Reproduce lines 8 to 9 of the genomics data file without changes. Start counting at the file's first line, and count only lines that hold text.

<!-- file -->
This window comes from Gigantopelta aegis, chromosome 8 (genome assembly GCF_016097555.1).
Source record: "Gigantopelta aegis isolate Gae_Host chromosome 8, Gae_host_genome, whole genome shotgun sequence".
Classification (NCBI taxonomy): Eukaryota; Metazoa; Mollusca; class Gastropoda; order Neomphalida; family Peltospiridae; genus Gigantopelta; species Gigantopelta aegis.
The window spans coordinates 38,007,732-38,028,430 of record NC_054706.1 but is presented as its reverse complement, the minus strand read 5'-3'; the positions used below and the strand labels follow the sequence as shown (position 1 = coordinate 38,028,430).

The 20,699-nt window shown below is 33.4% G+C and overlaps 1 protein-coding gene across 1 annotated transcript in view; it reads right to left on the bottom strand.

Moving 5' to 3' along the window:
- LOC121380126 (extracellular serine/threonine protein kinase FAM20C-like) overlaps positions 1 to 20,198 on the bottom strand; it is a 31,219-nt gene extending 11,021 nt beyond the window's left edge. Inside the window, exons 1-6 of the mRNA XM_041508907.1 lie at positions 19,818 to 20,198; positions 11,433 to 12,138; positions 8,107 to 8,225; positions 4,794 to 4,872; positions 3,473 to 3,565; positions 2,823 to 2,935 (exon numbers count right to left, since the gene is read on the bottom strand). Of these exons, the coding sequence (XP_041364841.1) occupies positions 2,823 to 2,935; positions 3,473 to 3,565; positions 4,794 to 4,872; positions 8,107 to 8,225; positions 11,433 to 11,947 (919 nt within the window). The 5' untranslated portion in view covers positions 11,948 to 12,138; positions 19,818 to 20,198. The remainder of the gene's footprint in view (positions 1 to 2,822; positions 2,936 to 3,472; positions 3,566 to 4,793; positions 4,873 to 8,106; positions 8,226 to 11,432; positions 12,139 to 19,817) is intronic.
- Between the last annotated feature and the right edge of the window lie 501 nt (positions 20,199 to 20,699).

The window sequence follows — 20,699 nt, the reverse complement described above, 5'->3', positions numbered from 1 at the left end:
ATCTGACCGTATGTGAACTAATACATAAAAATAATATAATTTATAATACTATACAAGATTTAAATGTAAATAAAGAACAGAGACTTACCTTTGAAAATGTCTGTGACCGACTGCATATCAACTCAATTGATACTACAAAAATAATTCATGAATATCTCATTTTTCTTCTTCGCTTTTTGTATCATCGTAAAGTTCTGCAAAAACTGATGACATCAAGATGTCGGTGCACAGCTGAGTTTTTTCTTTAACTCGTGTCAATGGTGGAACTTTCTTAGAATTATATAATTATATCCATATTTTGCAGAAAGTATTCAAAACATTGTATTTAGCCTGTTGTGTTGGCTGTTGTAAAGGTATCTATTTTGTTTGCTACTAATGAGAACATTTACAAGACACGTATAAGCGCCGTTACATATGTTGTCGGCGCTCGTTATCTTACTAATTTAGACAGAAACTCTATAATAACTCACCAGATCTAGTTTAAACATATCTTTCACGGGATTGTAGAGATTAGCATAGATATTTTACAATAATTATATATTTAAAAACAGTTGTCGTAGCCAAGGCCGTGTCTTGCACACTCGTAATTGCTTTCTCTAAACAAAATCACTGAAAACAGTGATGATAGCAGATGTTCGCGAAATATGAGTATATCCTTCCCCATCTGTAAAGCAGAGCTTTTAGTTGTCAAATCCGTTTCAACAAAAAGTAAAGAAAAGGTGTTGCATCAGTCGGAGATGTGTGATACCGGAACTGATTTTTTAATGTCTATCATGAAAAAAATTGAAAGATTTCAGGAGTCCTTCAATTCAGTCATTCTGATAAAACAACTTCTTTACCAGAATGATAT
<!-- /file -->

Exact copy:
- Between the last annotated feature and the right edge of the window lie 501 nt (positions 20,199 to 20,699).

The window sequence follows — 20,699 nt, the reverse complement described above, 5'->3', positions numbered from 1 at the left end: